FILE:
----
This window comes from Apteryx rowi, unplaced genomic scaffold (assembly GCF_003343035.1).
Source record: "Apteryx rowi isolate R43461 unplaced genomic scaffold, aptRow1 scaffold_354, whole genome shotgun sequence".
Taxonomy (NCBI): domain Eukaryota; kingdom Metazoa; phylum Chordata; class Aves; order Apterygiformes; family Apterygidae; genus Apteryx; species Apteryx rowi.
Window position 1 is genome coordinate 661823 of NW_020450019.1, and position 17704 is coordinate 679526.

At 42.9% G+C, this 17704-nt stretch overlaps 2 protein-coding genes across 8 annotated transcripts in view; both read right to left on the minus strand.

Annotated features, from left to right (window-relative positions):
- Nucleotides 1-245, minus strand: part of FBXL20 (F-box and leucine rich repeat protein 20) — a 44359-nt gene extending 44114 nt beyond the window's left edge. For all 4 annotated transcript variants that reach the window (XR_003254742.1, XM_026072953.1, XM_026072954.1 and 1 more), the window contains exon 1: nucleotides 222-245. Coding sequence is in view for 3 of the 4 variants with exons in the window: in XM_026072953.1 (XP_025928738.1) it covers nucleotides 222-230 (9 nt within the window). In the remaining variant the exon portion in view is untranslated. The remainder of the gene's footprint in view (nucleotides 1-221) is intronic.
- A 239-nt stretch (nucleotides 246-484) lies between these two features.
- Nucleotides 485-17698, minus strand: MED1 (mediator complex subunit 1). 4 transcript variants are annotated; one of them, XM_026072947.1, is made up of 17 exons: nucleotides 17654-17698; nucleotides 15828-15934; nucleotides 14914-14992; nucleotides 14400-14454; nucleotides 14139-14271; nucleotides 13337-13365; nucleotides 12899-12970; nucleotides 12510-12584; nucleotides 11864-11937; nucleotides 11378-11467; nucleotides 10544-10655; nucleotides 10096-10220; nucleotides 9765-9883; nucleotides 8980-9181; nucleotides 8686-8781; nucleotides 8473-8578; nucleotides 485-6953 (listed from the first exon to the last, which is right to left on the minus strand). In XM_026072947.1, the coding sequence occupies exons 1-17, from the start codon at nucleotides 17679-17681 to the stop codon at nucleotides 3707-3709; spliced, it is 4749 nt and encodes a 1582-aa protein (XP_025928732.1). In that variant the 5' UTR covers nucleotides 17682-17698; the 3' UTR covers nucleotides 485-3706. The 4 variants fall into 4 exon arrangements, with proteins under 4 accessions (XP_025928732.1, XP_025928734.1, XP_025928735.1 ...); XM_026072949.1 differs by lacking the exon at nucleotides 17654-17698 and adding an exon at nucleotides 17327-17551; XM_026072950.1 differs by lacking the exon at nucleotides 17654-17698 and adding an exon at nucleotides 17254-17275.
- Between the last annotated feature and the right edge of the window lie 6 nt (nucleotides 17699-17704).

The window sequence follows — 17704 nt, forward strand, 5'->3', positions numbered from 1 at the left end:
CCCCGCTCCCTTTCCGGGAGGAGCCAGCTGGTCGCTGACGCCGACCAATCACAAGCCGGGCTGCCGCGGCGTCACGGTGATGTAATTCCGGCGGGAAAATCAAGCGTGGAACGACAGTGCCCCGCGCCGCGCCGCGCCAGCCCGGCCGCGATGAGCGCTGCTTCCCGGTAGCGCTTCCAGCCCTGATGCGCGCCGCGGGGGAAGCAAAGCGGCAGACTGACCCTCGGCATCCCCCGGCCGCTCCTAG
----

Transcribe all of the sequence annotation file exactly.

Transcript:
This window comes from Apteryx rowi, unplaced genomic scaffold (assembly GCF_003343035.1).
Source record: "Apteryx rowi isolate R43461 unplaced genomic scaffold, aptRow1 scaffold_354, whole genome shotgun sequence".
Taxonomy (NCBI): domain Eukaryota; kingdom Metazoa; phylum Chordata; class Aves; order Apterygiformes; family Apterygidae; genus Apteryx; species Apteryx rowi.
Window position 1 is genome coordinate 661823 of NW_020450019.1, and position 17704 is coordinate 679526.

At 42.9% G+C, this 17704-nt stretch overlaps 2 protein-coding genes across 8 annotated transcripts in view; both read right to left on the minus strand.

Annotated features, from left to right (window-relative positions):
- Nucleotides 1-245, minus strand: part of FBXL20 (F-box and leucine rich repeat protein 20) — a 44359-nt gene extending 44114 nt beyond the window's left edge. For all 4 annotated transcript variants that reach the window (XR_003254742.1, XM_026072953.1, XM_026072954.1 and 1 more), the window contains exon 1: nucleotides 222-245. Coding sequence is in view for 3 of the 4 variants with exons in the window: in XM_026072953.1 (XP_025928738.1) it covers nucleotides 222-230 (9 nt within the window). In the remaining variant the exon portion in view is untranslated. The remainder of the gene's footprint in view (nucleotides 1-221) is intronic.
- A 239-nt stretch (nucleotides 246-484) lies between these two features.
- Nucleotides 485-17698, minus strand: MED1 (mediator complex subunit 1). 4 transcript variants are annotated; one of them, XM_026072947.1, is made up of 17 exons: nucleotides 17654-17698; nucleotides 15828-15934; nucleotides 14914-14992; nucleotides 14400-14454; nucleotides 14139-14271; nucleotides 13337-13365; nucleotides 12899-12970; nucleotides 12510-12584; nucleotides 11864-11937; nucleotides 11378-11467; nucleotides 10544-10655; nucleotides 10096-10220; nucleotides 9765-9883; nucleotides 8980-9181; nucleotides 8686-8781; nucleotides 8473-8578; nucleotides 485-6953 (listed from the first exon to the last, which is right to left on the minus strand). In XM_026072947.1, the coding sequence occupies exons 1-17, from the start codon at nucleotides 17679-17681 to the stop codon at nucleotides 3707-3709; spliced, it is 4749 nt and encodes a 1582-aa protein (XP_025928732.1). In that variant the 5' UTR covers nucleotides 17682-17698; the 3' UTR covers nucleotides 485-3706. The 4 variants fall into 4 exon arrangements, with proteins under 4 accessions (XP_025928732.1, XP_025928734.1, XP_025928735.1 ...); XM_026072949.1 differs by lacking the exon at nucleotides 17654-17698 and adding an exon at nucleotides 17327-17551; XM_026072950.1 differs by lacking the exon at nucleotides 17654-17698 and adding an exon at nucleotides 17254-17275.
- Between the last annotated feature and the right edge of the window lie 6 nt (nucleotides 17699-17704).

The window sequence follows — 17704 nt, forward strand, 5'->3', positions numbered from 1 at the left end:
CCCCGCTCCCTTTCCGGGAGGAGCCAGCTGGTCGCTGACGCCGACCAATCACAAGCCGGGCTGCCGCGGCGTCACGGTGATGTAATTCCGGCGGGAAAATCAAGCGTGGAACGACAGTGCCCCGCGCCGCGCCGCGCCAGCCCGGCCGCGATGAGCGCTGCTTCCCGGTAGCGCTTCCAGCCCTGATGCGCGCCGCGGGGGAAGCAAAGCGGCAGACTGACCCTCGGCATCCCCCGGCCGCTCCTAG